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Depreciation Updates | Tax Tip of the Week | No. 156 July 25, 2012

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Repair or Improvement?

Generally speaking, any asset purchased by a business that is expected to last more than one year must be depreciated over the useful life of that asset.

Under current law, the maximum Section 179 deduction (first year expensing) is $139,000, down from $500,000 in 2011.  In addition, the 100% “Bonus” depreciation (Section 168) rules allowing a write-off of the entire cost of qualifying assets is limited to 50% this year compared to a 100% optional election in 2011.

While those rules may be familiar, you need to be aware of the revised “repair regulations.”  These temporary regulations give us some guidance on what assets need to be capitalized and depreciated instead of expensing in the current year.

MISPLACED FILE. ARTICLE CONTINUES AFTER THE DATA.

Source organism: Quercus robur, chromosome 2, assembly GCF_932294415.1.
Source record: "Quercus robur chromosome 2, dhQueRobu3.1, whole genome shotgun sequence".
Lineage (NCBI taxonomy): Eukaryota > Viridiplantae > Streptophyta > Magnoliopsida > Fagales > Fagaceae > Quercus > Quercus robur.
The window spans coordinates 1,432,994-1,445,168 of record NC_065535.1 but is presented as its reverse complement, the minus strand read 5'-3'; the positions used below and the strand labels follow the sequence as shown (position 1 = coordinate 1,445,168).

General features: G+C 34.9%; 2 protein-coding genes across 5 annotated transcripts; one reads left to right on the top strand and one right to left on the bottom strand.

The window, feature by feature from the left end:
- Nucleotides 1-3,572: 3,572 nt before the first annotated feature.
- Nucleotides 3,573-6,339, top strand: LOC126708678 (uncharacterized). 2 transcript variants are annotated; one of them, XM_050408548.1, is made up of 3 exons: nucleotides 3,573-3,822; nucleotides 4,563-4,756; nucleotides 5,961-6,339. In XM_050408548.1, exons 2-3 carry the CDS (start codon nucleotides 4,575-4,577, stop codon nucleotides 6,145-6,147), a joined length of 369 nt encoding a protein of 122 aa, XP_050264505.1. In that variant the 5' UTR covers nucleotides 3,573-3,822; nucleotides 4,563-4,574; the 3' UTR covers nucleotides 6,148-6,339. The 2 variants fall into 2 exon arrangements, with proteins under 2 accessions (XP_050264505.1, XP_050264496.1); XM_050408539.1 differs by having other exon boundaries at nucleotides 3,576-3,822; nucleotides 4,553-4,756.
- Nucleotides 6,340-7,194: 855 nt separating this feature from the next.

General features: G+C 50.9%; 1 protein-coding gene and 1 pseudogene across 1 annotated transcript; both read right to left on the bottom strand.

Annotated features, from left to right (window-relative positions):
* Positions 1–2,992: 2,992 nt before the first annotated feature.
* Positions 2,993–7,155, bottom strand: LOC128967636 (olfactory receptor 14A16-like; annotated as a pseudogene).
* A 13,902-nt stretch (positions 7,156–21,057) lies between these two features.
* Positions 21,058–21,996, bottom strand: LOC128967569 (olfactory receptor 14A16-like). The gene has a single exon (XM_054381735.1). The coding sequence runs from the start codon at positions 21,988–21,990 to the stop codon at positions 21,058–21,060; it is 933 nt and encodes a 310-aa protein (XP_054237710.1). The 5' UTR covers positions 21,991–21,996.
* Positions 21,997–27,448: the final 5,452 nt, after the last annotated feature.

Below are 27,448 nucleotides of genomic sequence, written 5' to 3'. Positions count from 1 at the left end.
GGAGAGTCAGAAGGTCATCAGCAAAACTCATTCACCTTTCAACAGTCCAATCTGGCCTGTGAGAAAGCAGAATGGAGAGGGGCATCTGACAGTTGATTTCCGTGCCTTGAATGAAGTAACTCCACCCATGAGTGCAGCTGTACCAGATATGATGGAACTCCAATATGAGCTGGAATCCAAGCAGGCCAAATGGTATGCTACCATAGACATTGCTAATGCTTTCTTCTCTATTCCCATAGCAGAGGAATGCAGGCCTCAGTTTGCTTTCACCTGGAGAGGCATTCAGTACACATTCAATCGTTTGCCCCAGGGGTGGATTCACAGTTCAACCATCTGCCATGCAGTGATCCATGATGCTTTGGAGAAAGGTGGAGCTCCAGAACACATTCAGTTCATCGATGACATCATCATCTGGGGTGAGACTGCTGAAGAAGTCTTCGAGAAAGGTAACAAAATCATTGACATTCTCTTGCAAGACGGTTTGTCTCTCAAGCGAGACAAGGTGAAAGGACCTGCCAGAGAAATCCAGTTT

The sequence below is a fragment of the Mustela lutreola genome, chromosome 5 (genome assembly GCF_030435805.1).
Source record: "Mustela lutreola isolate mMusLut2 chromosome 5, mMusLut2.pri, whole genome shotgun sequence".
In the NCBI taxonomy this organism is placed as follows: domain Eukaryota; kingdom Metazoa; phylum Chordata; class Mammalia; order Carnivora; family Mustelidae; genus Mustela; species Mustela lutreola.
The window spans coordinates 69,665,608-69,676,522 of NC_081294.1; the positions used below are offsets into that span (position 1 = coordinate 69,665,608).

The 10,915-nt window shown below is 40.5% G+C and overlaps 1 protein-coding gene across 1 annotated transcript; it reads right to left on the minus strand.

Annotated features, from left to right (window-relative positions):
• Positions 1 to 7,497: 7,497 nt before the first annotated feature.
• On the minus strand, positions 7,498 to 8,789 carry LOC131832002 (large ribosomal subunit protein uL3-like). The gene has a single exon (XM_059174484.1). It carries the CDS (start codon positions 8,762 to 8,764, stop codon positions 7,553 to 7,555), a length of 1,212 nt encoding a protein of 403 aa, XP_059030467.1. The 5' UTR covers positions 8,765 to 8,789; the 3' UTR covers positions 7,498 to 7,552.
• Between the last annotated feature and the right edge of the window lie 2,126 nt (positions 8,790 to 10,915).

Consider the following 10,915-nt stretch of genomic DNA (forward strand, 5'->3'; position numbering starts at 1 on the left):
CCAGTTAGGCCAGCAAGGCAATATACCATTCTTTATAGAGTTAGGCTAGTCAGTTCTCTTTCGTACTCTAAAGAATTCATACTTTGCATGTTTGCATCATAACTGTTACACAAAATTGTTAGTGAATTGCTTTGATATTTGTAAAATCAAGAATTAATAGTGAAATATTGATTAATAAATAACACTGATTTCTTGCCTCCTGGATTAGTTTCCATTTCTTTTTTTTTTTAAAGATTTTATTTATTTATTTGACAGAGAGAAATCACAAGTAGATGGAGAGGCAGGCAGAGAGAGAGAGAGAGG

Say, for example, that you replace the roof on your commercial office building.  In prior years, you may have decided the expense was a repair because only a small portion of your building was involved.  Under the new regulations, roof replacement is an improvement.  That means you depreciate the cost over the life of the building (39.5 years) instead of expensing it immediately.

A more detailed explanation of the new “repair regulations” goes beyond the scope of this newsletter.  The key highlights, however, include:

– Unit of property is segregated to “component systems” for buildings.
– Reduced scope of what qualifies under case law and redacted 2008 proposed regulations.
– Provides rules for “component system” disposal losses.
– Clarifies the de minimis rules.
– New procedures to make accounting changes to correct prior depreciation elections have been simplified (Form 3115).

Deciding which depreciation method, and options to make, should be an important part of your tax planning to maximize profits.  We will be right here to help you make those decisions—just give us a call. 

You can contact us in Dayton at 937-436-3133 and in Xenia at 937-372-3504.  Or visit our website.

Rick Prewitt – the guy behind TTW